Elzeth Hetzler has an insatiable passion for field hockey.

She plays it. Teaches it. Coaches it. And if she could, she would travel the world as a diplomat for the sport.

“I grew up in South Africa where field hockey is one of our three main sports, along with rugby and cricket,” Hetzler said. “Hockey in South Africa is like football in America.”

Hetzler is in her third season as the Cheyenne Mountain High School field hockey coach. She is working with a young group with no seniors among the 18 players in the program.

“Prior to Covid, we were working with the elementary schools to expose youth players to the sport,” Hetzler said. This way they will already be familiar with field hockey by the time they reach junior high and have playing experience by the time they reach the high school program.

Cheyenne Mountain’s team this season consists of juniors Taryn Taylor, Kristiana Klein, Kate Gassman, Hayley Hodges, Emma Steinbruner, Dori Peloso and Adelin Kimball; sophomores Katie Campbell, Ava Schroeder, Sierra Sadri, Virginia Waddington and Abby Irgens; and freshmen Opal O’Rourke, Nicole Jones, Imogen Melton, Alexandra Nelson, Kate Bussey and Colleen Nolan.

Because of the COVID-19 pandemic, the Colorado High School Activities Assocation postponed the start of the field hockey season from last fall to this spring. Hetzler had few opportunities to work with her team. And since many of the players did not have very much field hockey experience, it has made this season even more of a challenge.

Cheyenne Mountain was held without a goal through its first four matches, losses to defending state champion Colorado Academy, Liberty and twice to perennial state power Palmer Ridge.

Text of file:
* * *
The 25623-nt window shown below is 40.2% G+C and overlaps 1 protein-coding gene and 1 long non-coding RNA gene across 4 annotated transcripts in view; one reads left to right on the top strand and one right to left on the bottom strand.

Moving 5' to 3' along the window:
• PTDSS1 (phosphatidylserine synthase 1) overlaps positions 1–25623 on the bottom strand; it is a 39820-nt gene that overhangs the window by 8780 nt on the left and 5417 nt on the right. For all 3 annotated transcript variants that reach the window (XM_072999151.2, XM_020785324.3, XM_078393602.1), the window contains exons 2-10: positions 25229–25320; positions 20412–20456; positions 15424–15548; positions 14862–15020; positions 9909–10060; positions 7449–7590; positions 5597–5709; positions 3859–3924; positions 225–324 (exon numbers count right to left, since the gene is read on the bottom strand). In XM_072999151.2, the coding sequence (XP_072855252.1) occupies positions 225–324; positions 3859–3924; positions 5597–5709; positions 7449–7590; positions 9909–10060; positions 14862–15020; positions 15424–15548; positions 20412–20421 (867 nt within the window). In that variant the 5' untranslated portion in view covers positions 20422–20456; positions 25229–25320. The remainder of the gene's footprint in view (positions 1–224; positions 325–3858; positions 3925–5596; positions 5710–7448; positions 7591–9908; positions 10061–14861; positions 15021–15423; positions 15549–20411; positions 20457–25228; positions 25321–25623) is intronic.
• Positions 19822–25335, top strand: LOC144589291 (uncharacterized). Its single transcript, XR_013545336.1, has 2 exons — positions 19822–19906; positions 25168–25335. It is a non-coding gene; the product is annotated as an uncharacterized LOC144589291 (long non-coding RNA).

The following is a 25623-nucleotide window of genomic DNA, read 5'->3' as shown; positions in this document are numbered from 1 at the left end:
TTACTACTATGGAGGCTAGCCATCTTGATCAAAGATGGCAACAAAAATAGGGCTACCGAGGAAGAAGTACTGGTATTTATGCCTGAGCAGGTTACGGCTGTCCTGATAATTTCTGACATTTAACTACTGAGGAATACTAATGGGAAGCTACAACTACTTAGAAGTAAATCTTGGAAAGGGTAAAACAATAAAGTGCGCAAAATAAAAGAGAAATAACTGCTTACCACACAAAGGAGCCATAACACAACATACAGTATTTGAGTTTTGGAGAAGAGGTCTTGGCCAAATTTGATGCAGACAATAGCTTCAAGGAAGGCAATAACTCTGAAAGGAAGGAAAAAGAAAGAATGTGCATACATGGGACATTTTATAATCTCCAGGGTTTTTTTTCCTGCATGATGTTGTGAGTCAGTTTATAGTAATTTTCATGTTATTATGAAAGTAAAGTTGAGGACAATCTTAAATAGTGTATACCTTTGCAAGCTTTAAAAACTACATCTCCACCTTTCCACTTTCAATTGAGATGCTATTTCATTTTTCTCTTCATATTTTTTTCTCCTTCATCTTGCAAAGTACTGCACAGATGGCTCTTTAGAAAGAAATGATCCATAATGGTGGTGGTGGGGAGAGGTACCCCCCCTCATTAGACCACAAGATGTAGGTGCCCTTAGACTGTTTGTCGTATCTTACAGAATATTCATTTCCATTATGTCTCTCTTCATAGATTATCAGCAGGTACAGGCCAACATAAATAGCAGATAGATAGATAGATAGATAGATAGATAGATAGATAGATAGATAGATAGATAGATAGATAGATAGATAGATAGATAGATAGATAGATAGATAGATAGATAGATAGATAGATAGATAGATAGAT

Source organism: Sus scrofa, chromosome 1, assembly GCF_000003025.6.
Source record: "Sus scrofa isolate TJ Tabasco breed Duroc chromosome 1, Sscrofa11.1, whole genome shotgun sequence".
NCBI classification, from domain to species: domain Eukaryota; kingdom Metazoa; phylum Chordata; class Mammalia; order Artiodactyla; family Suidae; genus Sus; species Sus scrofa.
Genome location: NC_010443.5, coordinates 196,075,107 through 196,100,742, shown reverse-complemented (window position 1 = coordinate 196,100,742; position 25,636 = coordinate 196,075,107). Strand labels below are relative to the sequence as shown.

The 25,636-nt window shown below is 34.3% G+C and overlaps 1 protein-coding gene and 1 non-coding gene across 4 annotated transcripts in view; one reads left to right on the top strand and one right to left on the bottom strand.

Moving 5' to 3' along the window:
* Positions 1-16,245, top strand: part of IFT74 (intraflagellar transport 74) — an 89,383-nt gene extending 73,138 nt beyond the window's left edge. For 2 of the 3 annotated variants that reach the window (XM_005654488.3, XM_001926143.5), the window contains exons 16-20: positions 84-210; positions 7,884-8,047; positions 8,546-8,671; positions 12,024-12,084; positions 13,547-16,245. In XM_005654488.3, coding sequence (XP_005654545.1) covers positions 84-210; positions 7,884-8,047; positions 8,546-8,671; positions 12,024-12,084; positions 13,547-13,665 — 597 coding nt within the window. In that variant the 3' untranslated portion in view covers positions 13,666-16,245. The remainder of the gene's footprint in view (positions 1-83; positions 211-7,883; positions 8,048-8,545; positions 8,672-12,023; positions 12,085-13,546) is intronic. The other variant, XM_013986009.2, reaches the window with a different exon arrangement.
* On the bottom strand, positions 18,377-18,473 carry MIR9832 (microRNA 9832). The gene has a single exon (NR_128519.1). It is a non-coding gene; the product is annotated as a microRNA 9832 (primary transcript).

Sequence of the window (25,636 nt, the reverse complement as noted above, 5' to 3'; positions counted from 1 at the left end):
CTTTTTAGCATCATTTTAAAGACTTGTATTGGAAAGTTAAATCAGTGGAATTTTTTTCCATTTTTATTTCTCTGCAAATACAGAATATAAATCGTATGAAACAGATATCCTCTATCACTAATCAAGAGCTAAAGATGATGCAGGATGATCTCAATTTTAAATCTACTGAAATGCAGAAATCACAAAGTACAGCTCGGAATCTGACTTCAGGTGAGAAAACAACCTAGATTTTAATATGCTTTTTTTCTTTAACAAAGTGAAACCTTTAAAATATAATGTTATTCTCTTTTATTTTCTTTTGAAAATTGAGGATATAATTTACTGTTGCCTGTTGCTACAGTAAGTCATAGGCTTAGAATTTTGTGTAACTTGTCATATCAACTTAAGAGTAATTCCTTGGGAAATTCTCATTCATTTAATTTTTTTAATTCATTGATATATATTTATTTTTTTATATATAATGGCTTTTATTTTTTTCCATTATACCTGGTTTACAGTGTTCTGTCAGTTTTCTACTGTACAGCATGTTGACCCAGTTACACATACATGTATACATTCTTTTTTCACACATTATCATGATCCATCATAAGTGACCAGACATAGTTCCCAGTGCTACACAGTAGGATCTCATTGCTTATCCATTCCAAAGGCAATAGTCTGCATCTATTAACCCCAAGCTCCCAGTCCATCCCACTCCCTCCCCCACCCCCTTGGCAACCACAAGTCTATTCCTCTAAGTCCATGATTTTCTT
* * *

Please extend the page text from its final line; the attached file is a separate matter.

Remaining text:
“Having to compete with programs that have so many more players to choose from has also been tough,” Hetzler said. “We’re still a developing program. We have just one school in our district. Many of the teams we play against choose players from several schools in their districts.”

Hetzler is as qualified as anyone in the Pikes Peak region to run a high-level program. She started playing field hockey in high school and moved up to the club level and provincially. Upon graduation, she was recruited to play for her South African club in the United Kingdom before eventually moving to the United States.

She and her husband, Doug, started the East Bay Field Hockey Association in San Ramon, Calif., focusing on youth. She also played on a local women’s club, and in 2017 she was selected to represent Masters Team USA on the National Indoor Woman’s team to play in the first-ever Masters Indoor World Cup in Krefeld, Germany.

She was selected for the Masters U.S. team again in 2019 at the second Masters Indoor World Cup in Hong Kong.

Hetzler has Level 2 coaching certification from U.S.A. Field Hockey and has coached three players onto the U.S.A. junior national team. She has also been a head coach for the Junior Olympics.

She and her husband moved to Woodland Park three years ago and within months started Hive Hockey Academy, designed foryouth players ages 8 through 18.

““I wanted to play, and I realized there was no place for the kids to play,” Hetzler said. “We worked with students at Columbine Elementary School (in Woodland Park) doing exposure pieces. By 2019, we had 33 signed up for our first season.”

The COVID-19 pandemic affected Hive like all other sports. The Hetzlers were forced to shut down operations last spring and were not permitted to get back onto the field until the late summer and fall.

“We were finally allowed to go to Meadow Wood Park and have small group sessions,” Elzeth said. “But we couldn’t have an indoor season because of the restrictions.

“We have a dozen or so kids in the program at this point.”

For more information on Hive, go to hivehockey.com, call 719-687-1182 or email Elzeth at coach-elzeth@hivehockey.com.

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